In December, Verso Books’ management voluntarily recognized our union. After several years of informally organizing our workplace and seeing some successes, we realized that to make significant progress we would need formal representation, so we joined the Washington-Baltimore NewsGuild. We have identified our core issues and demands—closing the gender pay gap, job security, increasing staff leverage, and raising wages across the board—and intend to make them cornerstones of our collective bargaining process in 2021.
What we realized through talking to fellow book workers during this organizing process is that our situation is far from unique. In recent years, and in 2020 in particular, a series of decisions has underscored publishing’s already-shaky foundation and its wresting of power from workers into the hands of—quite literally—a powerful few. Here’s why we think other publishing workers should consider unionizing their workplaces, too.
Unions are an essential safeguard in an industry that benefits from workers being divided, and a union can help raise wages for its members as well as for nonmembers. With even a few medium to large publishers unionized, we could see salaries across the industry rise significantly as a result of competition to match union wages.
We believe we’re already seeing inspiring movement in this regard: after several publishers raised entry-level wages this year as a result of increased pressure to pay workers a living wage, the HarperCollins union is using this leverage to push for across-the-board raises for everyone in its bargaining unit as part of ongoing negotiations.
Furthermore, the publishing industry will only be able to recruit and retain workers from different backgrounds if it starts to offer living, sustainable wages to all employees. As we see it, there’s no future for publishing without a workforce that reflects the demographics of its readership, and unions are the best guarantor of the fair pay, dignified labor conditions, and meaningful opportunities for growth that can bring true diversity. If stipulated in a collective bargaining agreement (CBA), unions can help create leaders across various levels of a house by requiring employers to promote from within and abide by diversity clauses, producing opportunities for junior employees—a small but still significant percentage of whom are people of color—to actively shape the future of these companies.
For workers at small publishers, Penguin Random House’s recent announcement that it intends to buy Simon & Schuster for a whopping $2.175 billion was not a surprise. And while unions can’t prevent mergers, they can help with job security in the event of corporate restructuring or economic downturns like the one we saw in 2020. Introducing protective language into CBAs—such as seniority clauses, recall provisions, or even measures that would bar layoffs in lieu of other payroll-meeting measures—can provide a modicum of safety amid much uncertainty.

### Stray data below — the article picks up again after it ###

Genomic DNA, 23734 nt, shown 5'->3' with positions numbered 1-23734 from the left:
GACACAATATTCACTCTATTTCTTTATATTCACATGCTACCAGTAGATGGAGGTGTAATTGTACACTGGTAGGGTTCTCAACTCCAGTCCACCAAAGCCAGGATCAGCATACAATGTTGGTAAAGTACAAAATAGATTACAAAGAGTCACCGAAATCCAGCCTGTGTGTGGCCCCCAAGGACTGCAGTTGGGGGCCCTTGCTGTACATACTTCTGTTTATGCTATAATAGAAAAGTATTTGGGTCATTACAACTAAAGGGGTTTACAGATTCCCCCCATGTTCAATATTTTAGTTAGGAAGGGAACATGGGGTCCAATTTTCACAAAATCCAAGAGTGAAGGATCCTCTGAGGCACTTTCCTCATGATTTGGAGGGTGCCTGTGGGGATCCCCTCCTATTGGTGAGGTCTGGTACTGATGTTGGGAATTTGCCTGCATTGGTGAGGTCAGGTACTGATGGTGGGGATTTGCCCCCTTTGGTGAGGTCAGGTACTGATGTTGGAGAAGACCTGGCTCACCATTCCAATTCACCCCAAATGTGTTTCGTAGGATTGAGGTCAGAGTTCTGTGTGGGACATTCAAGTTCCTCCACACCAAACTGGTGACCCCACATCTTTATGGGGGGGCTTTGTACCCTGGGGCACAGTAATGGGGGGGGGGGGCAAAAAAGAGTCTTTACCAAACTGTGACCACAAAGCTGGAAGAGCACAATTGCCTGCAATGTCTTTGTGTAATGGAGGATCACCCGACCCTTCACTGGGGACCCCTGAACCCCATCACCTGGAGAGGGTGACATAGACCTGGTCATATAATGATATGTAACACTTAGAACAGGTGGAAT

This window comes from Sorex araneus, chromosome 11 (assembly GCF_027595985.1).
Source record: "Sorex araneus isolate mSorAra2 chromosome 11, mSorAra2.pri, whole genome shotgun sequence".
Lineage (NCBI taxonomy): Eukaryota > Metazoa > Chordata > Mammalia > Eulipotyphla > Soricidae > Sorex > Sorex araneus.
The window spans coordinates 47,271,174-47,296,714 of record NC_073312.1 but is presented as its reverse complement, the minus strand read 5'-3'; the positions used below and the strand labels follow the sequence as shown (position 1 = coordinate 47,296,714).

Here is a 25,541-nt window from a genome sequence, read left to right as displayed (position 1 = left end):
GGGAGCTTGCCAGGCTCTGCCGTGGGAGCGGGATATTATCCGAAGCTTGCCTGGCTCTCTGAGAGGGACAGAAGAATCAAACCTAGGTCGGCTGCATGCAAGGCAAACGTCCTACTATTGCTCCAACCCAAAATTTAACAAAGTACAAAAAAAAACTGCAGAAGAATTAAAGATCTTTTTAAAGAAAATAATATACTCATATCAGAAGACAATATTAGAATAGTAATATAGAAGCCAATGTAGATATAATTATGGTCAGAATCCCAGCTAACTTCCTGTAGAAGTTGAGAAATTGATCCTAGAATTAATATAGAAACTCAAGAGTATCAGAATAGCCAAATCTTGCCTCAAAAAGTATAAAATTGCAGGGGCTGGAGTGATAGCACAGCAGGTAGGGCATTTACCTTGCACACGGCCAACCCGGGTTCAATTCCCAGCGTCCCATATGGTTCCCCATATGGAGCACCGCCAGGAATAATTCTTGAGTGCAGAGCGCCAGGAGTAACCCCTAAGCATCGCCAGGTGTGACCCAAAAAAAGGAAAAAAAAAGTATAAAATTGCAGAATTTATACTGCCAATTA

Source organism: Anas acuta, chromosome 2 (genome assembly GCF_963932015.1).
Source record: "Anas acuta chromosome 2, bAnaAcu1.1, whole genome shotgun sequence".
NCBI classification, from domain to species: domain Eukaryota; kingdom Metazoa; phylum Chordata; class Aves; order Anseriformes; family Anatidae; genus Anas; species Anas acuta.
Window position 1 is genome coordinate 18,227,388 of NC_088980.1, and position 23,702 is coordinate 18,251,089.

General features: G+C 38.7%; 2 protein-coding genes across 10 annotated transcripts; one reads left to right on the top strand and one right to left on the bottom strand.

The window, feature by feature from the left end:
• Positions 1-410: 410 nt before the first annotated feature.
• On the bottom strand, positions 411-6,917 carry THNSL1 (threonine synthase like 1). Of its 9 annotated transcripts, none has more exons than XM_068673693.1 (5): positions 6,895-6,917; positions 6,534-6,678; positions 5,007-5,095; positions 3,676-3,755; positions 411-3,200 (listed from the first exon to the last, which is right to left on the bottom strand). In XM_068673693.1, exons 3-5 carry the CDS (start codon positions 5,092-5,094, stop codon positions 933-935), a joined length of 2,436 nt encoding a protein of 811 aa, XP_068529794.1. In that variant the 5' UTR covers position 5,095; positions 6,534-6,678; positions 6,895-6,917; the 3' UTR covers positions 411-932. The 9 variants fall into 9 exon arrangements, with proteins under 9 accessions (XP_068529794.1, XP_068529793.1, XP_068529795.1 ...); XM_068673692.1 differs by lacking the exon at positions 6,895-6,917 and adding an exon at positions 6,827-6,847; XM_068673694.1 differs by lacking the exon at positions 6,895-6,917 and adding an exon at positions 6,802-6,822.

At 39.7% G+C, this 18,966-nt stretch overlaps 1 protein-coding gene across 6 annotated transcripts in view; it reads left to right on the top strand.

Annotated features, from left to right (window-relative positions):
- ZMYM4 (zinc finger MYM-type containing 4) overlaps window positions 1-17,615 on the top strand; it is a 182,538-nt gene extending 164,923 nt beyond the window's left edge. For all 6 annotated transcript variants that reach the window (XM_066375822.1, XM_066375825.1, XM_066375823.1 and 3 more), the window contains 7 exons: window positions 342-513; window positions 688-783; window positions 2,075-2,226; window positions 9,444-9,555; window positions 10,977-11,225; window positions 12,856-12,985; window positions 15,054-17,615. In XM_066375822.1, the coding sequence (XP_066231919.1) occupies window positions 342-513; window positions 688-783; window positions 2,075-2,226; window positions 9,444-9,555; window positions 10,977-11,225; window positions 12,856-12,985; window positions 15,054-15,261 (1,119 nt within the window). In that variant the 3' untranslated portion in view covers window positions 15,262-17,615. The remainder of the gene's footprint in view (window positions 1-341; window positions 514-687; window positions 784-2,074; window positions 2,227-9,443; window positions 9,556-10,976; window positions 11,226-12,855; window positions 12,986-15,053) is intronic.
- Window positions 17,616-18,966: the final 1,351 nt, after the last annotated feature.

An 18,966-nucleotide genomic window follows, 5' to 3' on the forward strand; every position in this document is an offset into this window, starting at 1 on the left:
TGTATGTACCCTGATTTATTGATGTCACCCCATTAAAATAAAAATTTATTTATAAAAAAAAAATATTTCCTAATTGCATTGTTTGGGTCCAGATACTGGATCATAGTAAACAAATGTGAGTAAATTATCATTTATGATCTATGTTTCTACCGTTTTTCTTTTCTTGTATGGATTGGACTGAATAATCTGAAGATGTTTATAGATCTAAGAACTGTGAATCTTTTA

Publishing is not immune from the abuses that sometimes emerge when managers enjoy unaccountable power; it is not uncommon for junior workers to suffer verbal and sexual harassment by managers on and off the job. Unions can introduce meaningful measures to help workers resist abuse and, if necessary, fight back. In short, they reduce the authority of managers by tipping the balance of power in the workplace. And when workers have more power, we can act more boldly in everything we do.
While we write from the experience of book workers in office positions, unionizing will also help warehouse workers. At Amazon, the publishing industry’s biggest retailer, unionizing could have ripple effects, helping to curb the ruthless exploitation that gives the company the cost advantages that allow it to maintain a choke hold on publishers.
All told, a unionized publishing industry could help change the balance of power and create the conditions for the changes we all want to see: editorial and staff diversity, a living wage, democratic decision making, and the ability to develop our talents—all of which directly improve both our conditions of work and the quality of the ideas and stories we help shape. Is it a panacea for the issues we face? No. Unions will not remove the profit motive from publishing, or produce the sort of state support we need to insulate media from market pressures that skew our output toward certain commercial and political interests. But unions can create a powerful new force within the industry—one with an understanding about the dynamics that debase our work—and provide the power to push things in a different direction.
Julia Judge is a senior publicist, Natascha Elena Uhlmann is a senior publicity specialist, Ben Mabie is an editor at Verso.